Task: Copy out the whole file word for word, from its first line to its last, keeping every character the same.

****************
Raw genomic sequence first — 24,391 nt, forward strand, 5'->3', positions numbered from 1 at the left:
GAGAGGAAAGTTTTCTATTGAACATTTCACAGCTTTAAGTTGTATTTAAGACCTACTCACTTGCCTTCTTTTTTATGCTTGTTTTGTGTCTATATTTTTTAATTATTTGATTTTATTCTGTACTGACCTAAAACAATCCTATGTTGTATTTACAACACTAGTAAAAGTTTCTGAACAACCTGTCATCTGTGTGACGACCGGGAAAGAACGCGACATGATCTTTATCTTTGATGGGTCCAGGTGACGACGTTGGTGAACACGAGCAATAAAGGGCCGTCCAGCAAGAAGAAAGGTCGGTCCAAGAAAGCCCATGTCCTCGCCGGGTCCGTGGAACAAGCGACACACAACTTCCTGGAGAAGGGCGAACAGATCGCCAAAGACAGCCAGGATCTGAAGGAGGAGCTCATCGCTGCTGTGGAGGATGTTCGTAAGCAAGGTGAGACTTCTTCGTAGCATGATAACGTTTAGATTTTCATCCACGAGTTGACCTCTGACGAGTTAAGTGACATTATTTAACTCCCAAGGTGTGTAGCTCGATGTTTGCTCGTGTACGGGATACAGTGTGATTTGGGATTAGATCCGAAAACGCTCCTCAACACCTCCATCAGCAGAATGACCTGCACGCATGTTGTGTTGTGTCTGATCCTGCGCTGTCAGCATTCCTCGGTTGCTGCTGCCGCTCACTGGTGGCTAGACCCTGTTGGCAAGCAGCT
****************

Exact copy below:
Raw genomic sequence first — 24,391 nt, forward strand, 5'->3', positions numbered from 1 at the left:
GAGAGGAAAGTTTTCTATTGAACATTTCACAGCTTTAAGTTGTATTTAAGACCTACTCACTTGCCTTCTTTTTTATGCTTGTTTTGTGTCTATATTTTTTAATTATTTGATTTTATTCTGTACTGACCTAAAACAATCCTATGTTGTATTTACAACACTAGTAAAAGTTTCTGAACAACCTGTCATCTGTGTGACGACCGGGAAAGAACGCGACATGATCTTTATCTTTGATGGGTCCAGGTGACGACGTTGGTGAACACGAGCAATAAAGGGCCGTCCAGCAAGAAGAAAGGTCGGTCCAAGAAAGCCCATGTCCTCGCCGGGTCCGTGGAACAAGCGACACACAACTTCCTGGAGAAGGGCGAACAGATCGCCAAAGACAGCCAGGATCTGAAGGAGGAGCTCATCGCTGCTGTGGAGGATGTTCGTAAGCAAGGTGAGACTTCTTCGTAGCATGATAACGTTTAGATTTTCATCCACGAGTTGACCTCTGACGAGTTAAGTGACATTATTTAACTCCCAAGGTGTGTAGCTCGATGTTTGCTCGTGTACGGGATACAGTGTGATTTGGGATTAGATCCGAAAACGCTCCTCAACACCTCCATCAGCAGAATGACCTGCACGCATGTTGTGTTGTGTCTGATCCTGCGCTGTCAGCATTCCTCGGTTGCTGCTGCCGCTCACTGGTGGCTAGACCCTGTTGGCAAGCAGCT